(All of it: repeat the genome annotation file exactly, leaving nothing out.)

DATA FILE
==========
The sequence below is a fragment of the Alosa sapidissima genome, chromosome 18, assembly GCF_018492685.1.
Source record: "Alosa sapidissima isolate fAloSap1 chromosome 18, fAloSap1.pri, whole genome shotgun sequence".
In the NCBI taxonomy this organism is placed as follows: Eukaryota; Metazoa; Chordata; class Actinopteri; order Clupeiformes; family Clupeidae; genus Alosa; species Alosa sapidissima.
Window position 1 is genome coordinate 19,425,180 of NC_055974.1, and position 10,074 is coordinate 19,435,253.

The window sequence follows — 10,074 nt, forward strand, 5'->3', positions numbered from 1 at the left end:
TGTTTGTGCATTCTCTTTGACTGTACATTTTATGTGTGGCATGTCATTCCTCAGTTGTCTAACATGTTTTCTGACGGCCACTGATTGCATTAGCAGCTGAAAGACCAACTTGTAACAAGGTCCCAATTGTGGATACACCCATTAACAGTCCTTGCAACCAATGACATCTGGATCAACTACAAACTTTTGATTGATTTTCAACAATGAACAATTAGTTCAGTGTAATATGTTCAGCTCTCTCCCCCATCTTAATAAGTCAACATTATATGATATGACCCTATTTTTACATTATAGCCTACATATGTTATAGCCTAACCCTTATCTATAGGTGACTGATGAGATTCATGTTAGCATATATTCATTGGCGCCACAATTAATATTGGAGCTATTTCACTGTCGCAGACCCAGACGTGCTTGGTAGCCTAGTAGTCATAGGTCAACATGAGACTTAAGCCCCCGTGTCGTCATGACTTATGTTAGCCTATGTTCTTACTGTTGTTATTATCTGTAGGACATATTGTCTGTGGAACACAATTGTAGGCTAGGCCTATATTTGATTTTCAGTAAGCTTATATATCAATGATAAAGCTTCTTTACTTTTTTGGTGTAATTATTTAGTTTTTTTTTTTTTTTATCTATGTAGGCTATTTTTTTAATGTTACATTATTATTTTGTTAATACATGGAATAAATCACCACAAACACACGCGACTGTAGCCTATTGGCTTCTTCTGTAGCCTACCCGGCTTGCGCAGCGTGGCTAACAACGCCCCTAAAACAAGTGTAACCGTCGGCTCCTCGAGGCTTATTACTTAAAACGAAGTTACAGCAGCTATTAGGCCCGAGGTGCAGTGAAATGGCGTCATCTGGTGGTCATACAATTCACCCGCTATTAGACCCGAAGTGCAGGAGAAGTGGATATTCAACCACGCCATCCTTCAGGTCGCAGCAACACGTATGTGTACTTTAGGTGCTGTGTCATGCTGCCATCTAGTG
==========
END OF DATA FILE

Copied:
The sequence below is a fragment of the Alosa sapidissima genome, chromosome 18, assembly GCF_018492685.1.
Source record: "Alosa sapidissima isolate fAloSap1 chromosome 18, fAloSap1.pri, whole genome shotgun sequence".
In the NCBI taxonomy this organism is placed as follows: Eukaryota; Metazoa; Chordata; class Actinopteri; order Clupeiformes; family Clupeidae; genus Alosa; species Alosa sapidissima.
Window position 1 is genome coordinate 19,425,180 of NC_055974.1, and position 10,074 is coordinate 19,435,253.

The window sequence follows — 10,074 nt, forward strand, 5'->3', positions numbered from 1 at the left end:
TGTTTGTGCATTCTCTTTGACTGTACATTTTATGTGTGGCATGTCATTCCTCAGTTGTCTAACATGTTTTCTGACGGCCACTGATTGCATTAGCAGCTGAAAGACCAACTTGTAACAAGGTCCCAATTGTGGATACACCCATTAACAGTCCTTGCAACCAATGACATCTGGATCAACTACAAACTTTTGATTGATTTTCAACAATGAACAATTAGTTCAGTGTAATATGTTCAGCTCTCTCCCCCATCTTAATAAGTCAACATTATATGATATGACCCTATTTTTACATTATAGCCTACATATGTTATAGCCTAACCCTTATCTATAGGTGACTGATGAGATTCATGTTAGCATATATTCATTGGCGCCACAATTAATATTGGAGCTATTTCACTGTCGCAGACCCAGACGTGCTTGGTAGCCTAGTAGTCATAGGTCAACATGAGACTTAAGCCCCCGTGTCGTCATGACTTATGTTAGCCTATGTTCTTACTGTTGTTATTATCTGTAGGACATATTGTCTGTGGAACACAATTGTAGGCTAGGCCTATATTTGATTTTCAGTAAGCTTATATATCAATGATAAAGCTTCTTTACTTTTTTGGTGTAATTATTTAGTTTTTTTTTTTTTTTATCTATGTAGGCTATTTTTTTAATGTTACATTATTATTTTGTTAATACATGGAATAAATCACCACAAACACACGCGACTGTAGCCTATTGGCTTCTTCTGTAGCCTACCCGGCTTGCGCAGCGTGGCTAACAACGCCCCTAAAACAAGTGTAACCGTCGGCTCCTCGAGGCTTATTACTTAAAACGAAGTTACAGCAGCTATTAGGCCCGAGGTGCAGTGAAATGGCGTCATCTGGTGGTCATACAATTCACCCGCTATTAGACCCGAAGTGCAGGAGAAGTGGATATTCAACCACGCCATCCTTCAGGTCGCAGCAACACGTATGTGTACTTTAGGTGCTGTGTCATGCTGCCATCTAGTG